I think that this blog entry might be useful as a beginning of a series. I should just post examples as I come across them. It’s the kind of thing that you’ll notice more once you see a few examples. What I’ve noticed is that there are quite a few areas out there where arguments …
The above quote is not actually what annoyed me. Instead, it was his classification of people who keep their children instead of aborting them when they have been diagnosed with ‘devastating’ diseases (again, as defined by whom?) as being akin to one who believes in a flat earth. Here is the extended quote:
If one reads about reproductive issues in the conservative media-which I often do-one is bombarded with tales of mothers who have sacrificed personal and professional opportunities to bring fetuses to term. The implication is that while bearing a child when one is ready is a blessing, bearing a child when one is not prepared garners one extra moral credit in the cosmos. Similarly, while having a healthy baby is a cause for joy, some opponents of abortion profess that having a baby with a devastating or even fatal birth defect is proof of the mother’s fortitude and character. If one believes that human life begins at conception, this is logically the case. However, if one believes that life begins after conception-as do a wide majority of Americans, if polls on such issues as embryonic stem cell research are to believed-then the suffering caused by transforming an unwanted embryo into a living baby, who will either endure debilitating disease or will enter a deeply inhospitable home environment, is not at all a cause for pride. It more is akin to deciding that the world is flat and then boasting of not falling off the edge.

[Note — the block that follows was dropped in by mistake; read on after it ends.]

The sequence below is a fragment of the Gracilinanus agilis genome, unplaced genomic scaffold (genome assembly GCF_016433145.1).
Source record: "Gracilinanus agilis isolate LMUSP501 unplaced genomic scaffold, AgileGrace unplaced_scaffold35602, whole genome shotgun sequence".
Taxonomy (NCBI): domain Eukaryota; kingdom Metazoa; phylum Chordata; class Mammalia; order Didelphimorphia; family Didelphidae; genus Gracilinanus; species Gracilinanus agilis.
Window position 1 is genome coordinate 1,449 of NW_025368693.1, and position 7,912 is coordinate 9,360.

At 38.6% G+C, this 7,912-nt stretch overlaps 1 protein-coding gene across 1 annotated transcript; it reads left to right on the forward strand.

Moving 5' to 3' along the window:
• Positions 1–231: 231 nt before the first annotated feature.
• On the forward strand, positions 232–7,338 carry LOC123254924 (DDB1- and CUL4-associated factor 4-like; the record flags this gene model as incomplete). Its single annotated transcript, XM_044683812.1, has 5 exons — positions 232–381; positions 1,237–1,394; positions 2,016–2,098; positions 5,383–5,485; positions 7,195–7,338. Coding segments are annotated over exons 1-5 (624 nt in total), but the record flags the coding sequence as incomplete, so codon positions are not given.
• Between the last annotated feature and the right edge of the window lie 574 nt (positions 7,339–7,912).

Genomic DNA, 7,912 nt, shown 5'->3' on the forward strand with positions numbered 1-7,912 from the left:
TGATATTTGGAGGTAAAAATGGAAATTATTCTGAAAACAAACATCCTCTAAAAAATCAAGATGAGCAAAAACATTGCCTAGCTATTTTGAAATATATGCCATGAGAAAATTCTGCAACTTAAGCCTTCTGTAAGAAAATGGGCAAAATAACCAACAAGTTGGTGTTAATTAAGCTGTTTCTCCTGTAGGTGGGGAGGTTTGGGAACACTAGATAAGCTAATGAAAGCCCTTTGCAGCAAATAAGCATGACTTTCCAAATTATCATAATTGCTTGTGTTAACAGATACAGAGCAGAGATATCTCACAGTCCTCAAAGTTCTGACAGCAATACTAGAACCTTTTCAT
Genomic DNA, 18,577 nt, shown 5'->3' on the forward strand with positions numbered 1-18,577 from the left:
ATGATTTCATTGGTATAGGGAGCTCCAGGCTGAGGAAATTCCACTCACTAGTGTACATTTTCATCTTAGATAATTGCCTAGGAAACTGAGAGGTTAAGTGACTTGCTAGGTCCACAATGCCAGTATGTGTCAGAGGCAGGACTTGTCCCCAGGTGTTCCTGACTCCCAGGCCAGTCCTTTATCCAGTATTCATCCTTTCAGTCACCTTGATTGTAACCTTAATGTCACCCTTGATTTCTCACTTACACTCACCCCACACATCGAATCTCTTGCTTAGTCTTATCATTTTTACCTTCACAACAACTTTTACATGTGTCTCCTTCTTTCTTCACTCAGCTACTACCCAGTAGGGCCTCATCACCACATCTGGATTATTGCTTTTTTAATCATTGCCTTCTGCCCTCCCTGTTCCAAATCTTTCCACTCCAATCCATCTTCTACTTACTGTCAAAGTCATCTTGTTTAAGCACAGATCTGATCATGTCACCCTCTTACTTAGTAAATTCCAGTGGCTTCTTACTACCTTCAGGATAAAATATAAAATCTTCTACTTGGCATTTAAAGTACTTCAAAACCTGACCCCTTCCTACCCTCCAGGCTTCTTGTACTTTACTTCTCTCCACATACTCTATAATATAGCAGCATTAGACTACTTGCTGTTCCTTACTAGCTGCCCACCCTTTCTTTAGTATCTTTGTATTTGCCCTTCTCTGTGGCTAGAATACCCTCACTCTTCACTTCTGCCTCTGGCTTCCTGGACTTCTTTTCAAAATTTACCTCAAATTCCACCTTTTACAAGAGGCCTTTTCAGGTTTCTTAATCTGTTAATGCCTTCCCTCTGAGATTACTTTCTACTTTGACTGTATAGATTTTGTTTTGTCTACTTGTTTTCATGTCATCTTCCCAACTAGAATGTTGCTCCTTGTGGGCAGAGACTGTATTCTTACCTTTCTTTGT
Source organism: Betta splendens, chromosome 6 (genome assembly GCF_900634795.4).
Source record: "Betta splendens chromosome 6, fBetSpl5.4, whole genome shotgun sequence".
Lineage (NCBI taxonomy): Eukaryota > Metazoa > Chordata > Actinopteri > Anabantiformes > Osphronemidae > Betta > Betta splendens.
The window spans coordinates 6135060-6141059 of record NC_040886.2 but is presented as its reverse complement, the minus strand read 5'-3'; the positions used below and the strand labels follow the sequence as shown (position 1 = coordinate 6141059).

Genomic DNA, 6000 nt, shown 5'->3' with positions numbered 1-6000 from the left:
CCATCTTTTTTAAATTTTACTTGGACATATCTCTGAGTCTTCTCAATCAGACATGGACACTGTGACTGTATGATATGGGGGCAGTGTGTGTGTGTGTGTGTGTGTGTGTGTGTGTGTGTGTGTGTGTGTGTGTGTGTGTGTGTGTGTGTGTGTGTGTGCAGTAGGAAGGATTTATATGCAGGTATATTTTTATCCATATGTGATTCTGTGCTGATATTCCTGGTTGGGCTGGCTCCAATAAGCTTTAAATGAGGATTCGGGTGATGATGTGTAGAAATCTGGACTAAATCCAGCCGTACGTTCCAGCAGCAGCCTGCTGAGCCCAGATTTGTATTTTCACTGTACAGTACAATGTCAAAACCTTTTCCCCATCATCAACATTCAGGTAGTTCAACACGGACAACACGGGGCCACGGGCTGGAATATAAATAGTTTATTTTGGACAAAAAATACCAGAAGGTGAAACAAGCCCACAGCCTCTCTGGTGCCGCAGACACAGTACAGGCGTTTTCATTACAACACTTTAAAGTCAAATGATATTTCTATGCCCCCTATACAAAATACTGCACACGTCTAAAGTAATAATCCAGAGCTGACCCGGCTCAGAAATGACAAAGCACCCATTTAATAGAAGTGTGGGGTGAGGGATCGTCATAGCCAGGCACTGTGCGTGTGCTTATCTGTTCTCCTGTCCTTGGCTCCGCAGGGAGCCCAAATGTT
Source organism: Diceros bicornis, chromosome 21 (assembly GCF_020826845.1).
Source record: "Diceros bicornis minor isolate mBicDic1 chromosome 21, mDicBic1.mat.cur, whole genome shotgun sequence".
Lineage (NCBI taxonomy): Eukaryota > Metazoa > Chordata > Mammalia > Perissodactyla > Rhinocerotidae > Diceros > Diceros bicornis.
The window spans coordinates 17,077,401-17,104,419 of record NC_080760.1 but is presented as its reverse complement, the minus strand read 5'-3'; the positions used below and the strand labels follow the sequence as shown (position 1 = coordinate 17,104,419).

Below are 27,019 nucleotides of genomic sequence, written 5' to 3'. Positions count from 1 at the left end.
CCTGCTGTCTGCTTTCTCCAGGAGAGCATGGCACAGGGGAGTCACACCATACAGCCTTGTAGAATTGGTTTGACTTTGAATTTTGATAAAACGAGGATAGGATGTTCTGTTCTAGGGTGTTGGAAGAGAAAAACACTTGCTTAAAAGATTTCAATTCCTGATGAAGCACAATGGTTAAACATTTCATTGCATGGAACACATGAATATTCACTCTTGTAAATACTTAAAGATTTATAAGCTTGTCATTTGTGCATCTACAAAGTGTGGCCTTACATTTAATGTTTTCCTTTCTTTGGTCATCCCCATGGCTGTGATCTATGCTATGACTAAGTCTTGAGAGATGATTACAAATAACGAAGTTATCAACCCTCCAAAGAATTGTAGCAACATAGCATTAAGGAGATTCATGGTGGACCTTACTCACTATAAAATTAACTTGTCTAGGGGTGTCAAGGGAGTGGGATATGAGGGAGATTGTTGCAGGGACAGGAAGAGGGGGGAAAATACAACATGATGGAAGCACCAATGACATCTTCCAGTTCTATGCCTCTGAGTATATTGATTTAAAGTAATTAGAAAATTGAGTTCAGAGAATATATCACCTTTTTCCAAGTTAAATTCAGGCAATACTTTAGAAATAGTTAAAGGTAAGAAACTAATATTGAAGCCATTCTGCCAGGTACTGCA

As readers of this blog know, my wife and I are examples of what he is talking about here
Thanks go out to my friend Dannyboy whom I have known through forum debate for I think 15 years now. Danny also graciously hosted me on a trip to England where he and I tipped back a pint (or two) at the Oxford inns where the Inklings (Lewis, Tolkien, etc) would meet. Here are some pics from that affair. WIthout further ado here is his review: